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Speaking from their hearts, voices raw with emotion, farmers are the stars of Waking the Green Tiger, a feature documentary set within a breathtaking landscape in south western China. As they go about traditional ways of life, their worst fears threaten to become reality. The winds soon bring news that their homes and ancestral land will be flooded for a mega dam project at the Tiger Leaping Gorge in the Upper Yangtze River. With support from activists and journalists, a green movement is born to stop the dam proposed in 2004, an act that saves 100,000 people from seeing their homes submerged. Sweat, tears and determination to save a precious piece of the planet turns into a success story, and the process that leads to victory and the evolution of democracy in China is the focus of this 78-minute film.


Waking the Green Tiger is the recipient of the Best Canadian Feature Film Award, and is a finalist of the Green Film Award. Director Gary Marcuse was named Special Merit Winner of the Grantham Award for Environmental Journalism.

In September 2012, Land Empowerment Animals People (LEAP) and Save Sarawak’s Rivers Network (SAVE Rivers) co-presented the Southeast Asian premiere of Waking the Green Tiger at the 2nd Borneo Eco Film Festival held in Sabah, Malaysian Borneo. Local viewers, many of them indigenous people who are the target of infrastructure related development projects such as dams for power and water supply to meet ever increasing demands in urban centers, felt the fear and pain of farmers in the story. A month later, the film was screened at an indigenous community leaders gathering, and received positive feedback. “This film is very effective in creating awareness on issues surrounding the development of dams” and “It should be distributed in villages that are facing issues related to the proposed development of dams” were some responses from those who attended the Partners of Community Organisations (PACOS Trust) gathering.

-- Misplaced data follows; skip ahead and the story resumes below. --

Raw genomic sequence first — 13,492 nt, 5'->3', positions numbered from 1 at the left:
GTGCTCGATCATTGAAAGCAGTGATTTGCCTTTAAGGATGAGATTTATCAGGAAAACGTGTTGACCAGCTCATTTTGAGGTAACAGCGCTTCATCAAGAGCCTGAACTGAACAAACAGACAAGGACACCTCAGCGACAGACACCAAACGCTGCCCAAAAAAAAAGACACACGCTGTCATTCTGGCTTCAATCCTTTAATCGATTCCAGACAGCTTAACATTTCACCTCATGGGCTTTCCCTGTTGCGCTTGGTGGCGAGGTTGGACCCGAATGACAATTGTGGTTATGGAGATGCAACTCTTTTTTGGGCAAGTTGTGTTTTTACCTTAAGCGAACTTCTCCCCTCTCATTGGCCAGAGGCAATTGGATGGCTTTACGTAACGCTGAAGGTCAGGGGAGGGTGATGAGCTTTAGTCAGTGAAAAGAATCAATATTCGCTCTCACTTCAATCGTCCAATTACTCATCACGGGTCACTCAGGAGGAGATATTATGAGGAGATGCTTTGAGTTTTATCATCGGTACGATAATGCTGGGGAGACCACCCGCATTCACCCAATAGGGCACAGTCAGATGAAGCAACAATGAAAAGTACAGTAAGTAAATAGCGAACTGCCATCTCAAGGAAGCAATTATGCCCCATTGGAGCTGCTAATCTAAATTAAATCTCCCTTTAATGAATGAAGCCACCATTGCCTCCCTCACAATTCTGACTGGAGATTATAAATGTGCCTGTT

The film which also includes heart wrenching footage of displaced people reduced to picking rubbish to survive was also shared at the inaugural Southeast Asia Renewable Energy People’s Assembly (SEAREPA) in late 2012. The audience largely made up of civil society representing grassroots movements, fell silent, engrossed in what they recognised as a struggle similar to their own. A tale from deep in China had become an inspiration for the people of Malaysia, Indonesia, the Philippines, Thailand, Laos, Vietnam, Cambodia, Myanmar, Bangladesh and India. At the end of the screening, requests came in for the film to be aired in the respective Southeast and South Asian nations.

And from this request, LEAP found itself facilitating yet another exciting project in close partnership with the film director. The original version of the film is in English and Chinese, with English subtitles. However, a large number of people in South and Southeast Asia’s rural areas do not communicate in English. For the film’s message to be effective, and for Waking the Green Tiger to inspire those who are facing daily battles against mega projects, it is being subtitled into several languages, with requests pouring in for voice over versions, but limited by costs.


Sub-titling is either completed or at the final stages for 10 languages – Indonesian, Bengali, Kachin (ethnic language of northern Burma), Burmese, Hindi, Khmer, Lao, Tagalog, Vietnamese and Thai. Some of the translators and their support teams were sourced from the SEAREPA network. Once completed, DVDs will be distributed through existing networks, and feedback will be collected to find out how the film has impacted communities, activists and even students. A community screening kit, or a “how to” tool is currently being developed.


This project is still short of funds. We would love to hear from anyone wishing to contribute, or who could link us to potential funders.


For further information on this project, contact


To learn more about the film, visit

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